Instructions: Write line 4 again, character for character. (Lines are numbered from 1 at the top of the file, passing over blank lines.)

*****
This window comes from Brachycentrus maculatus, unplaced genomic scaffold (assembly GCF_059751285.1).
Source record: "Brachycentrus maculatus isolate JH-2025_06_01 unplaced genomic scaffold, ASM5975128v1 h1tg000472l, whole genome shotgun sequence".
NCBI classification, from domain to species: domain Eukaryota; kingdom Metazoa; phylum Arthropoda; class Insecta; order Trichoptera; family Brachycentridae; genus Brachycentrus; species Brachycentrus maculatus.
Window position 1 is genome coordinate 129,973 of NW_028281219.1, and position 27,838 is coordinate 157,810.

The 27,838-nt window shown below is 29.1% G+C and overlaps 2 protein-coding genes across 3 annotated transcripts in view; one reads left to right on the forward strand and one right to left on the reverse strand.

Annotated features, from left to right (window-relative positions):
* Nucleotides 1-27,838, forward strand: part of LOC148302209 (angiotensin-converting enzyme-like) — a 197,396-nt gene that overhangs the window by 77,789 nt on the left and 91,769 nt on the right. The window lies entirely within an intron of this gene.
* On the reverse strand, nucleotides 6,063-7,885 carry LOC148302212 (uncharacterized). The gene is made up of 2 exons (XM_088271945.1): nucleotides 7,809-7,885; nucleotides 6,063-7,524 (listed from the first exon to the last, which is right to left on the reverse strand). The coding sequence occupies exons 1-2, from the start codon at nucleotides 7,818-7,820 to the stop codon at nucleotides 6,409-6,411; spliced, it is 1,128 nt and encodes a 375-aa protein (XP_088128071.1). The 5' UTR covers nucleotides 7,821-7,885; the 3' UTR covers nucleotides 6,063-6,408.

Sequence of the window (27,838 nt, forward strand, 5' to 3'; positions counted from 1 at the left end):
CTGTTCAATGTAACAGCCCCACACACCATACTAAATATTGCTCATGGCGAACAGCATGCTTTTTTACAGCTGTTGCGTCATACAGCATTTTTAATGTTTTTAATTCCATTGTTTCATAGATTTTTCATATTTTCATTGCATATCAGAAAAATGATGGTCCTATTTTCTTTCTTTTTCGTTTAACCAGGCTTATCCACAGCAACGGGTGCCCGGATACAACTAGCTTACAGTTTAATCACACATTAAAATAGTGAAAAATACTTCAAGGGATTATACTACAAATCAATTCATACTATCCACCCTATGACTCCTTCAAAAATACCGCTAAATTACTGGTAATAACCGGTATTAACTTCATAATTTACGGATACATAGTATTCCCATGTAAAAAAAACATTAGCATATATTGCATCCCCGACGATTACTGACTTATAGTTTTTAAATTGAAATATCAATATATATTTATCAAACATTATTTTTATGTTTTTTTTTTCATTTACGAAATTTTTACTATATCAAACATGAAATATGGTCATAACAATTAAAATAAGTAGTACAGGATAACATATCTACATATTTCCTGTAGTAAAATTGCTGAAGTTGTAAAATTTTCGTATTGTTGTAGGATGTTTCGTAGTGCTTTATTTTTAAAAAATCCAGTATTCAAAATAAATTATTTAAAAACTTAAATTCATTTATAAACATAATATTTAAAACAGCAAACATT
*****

Window position 1 is genome coordinate 129,973 of NW_028281219.1, and position 27,838 is coordinate 157,810.